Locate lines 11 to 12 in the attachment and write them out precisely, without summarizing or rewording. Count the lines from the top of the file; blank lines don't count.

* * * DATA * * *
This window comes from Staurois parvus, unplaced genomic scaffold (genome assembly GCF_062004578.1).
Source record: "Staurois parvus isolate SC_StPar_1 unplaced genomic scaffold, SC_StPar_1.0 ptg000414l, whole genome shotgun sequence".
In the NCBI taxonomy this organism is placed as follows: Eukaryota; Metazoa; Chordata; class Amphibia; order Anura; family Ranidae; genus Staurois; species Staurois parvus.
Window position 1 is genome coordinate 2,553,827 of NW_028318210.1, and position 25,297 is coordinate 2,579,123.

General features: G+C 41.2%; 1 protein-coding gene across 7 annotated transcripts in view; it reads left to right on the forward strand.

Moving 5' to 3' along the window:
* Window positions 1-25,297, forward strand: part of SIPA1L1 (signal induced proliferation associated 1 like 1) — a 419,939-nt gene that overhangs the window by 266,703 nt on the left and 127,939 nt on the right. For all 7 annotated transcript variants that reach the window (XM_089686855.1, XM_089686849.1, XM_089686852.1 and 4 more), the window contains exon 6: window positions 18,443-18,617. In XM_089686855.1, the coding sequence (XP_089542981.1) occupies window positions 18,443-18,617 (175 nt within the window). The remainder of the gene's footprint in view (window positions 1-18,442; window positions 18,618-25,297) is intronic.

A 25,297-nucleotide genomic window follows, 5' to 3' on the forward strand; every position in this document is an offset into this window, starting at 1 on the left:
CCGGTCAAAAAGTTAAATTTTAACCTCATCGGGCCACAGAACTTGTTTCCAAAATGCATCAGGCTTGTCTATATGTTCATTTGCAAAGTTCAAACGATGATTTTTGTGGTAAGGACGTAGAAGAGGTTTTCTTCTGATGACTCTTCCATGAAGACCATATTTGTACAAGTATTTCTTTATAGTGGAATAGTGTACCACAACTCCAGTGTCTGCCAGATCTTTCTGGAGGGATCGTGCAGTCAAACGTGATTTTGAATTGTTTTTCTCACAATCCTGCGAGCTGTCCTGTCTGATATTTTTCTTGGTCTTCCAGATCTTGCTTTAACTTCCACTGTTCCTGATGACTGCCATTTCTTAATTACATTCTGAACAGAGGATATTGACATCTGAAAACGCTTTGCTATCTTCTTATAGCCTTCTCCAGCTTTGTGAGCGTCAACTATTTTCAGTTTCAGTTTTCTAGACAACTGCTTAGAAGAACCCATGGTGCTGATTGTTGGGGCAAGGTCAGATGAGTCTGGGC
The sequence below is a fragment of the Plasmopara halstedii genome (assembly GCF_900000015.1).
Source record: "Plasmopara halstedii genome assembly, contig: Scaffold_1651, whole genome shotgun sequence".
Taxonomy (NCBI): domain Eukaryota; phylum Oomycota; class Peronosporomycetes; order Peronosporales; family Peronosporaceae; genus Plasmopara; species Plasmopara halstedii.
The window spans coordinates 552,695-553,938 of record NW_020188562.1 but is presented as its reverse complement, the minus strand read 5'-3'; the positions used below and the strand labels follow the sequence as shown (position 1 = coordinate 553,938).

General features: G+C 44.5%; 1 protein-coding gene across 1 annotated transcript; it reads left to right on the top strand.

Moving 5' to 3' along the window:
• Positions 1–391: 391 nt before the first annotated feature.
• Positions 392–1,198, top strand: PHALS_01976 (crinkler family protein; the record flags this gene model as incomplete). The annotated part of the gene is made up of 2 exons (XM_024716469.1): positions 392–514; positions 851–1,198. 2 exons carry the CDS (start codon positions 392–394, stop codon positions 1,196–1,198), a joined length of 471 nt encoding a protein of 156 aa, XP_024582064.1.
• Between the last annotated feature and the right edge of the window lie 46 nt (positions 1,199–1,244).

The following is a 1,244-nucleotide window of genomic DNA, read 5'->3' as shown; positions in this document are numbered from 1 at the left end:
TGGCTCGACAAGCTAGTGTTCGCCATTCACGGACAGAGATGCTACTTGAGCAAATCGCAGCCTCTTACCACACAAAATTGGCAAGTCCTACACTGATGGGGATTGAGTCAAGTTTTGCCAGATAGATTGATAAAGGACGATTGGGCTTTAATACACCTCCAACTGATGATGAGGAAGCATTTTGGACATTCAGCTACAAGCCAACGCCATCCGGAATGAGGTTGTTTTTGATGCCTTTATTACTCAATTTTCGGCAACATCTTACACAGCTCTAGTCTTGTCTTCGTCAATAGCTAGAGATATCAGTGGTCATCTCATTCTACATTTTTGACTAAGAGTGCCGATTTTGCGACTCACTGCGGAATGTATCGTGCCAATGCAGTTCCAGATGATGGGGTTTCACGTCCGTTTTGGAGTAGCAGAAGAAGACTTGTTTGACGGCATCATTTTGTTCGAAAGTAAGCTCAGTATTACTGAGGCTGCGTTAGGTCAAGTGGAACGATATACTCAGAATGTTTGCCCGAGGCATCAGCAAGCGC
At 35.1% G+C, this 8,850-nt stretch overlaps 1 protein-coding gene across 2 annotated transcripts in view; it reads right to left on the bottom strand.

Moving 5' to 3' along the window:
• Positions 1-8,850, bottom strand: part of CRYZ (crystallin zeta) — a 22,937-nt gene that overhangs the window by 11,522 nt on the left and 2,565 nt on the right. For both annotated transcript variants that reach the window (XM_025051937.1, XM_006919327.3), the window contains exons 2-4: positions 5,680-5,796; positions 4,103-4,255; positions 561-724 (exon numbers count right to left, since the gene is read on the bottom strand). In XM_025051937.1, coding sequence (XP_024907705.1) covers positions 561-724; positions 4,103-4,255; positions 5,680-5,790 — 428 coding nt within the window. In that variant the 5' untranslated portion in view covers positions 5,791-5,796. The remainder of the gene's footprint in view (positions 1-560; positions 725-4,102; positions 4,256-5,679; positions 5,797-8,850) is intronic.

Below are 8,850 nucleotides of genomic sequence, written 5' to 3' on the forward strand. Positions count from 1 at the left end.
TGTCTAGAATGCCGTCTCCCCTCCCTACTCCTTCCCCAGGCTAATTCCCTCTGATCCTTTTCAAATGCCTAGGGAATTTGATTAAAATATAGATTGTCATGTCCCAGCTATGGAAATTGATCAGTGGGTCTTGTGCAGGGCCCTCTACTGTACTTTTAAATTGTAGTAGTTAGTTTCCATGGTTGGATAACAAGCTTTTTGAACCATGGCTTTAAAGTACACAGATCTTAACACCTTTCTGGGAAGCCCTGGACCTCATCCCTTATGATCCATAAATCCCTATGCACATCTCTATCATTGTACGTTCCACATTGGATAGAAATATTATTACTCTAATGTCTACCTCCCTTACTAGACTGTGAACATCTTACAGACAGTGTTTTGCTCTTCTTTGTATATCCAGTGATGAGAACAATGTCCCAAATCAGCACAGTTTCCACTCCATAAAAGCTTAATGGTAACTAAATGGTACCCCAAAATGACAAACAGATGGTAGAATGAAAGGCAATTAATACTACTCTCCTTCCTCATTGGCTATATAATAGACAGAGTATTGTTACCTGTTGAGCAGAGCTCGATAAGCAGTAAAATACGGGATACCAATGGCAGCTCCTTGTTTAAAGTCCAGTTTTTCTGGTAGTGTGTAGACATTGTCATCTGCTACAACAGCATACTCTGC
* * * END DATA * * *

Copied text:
Source record: "Plasmopara halstedii genome assembly, contig: Scaffold_1651, whole genome shotgun sequence".
Taxonomy (NCBI): domain Eukaryota; phylum Oomycota; class Peronosporomycetes; order Peronosporales; family Peronosporaceae; genus Plasmopara; species Plasmopara halstedii.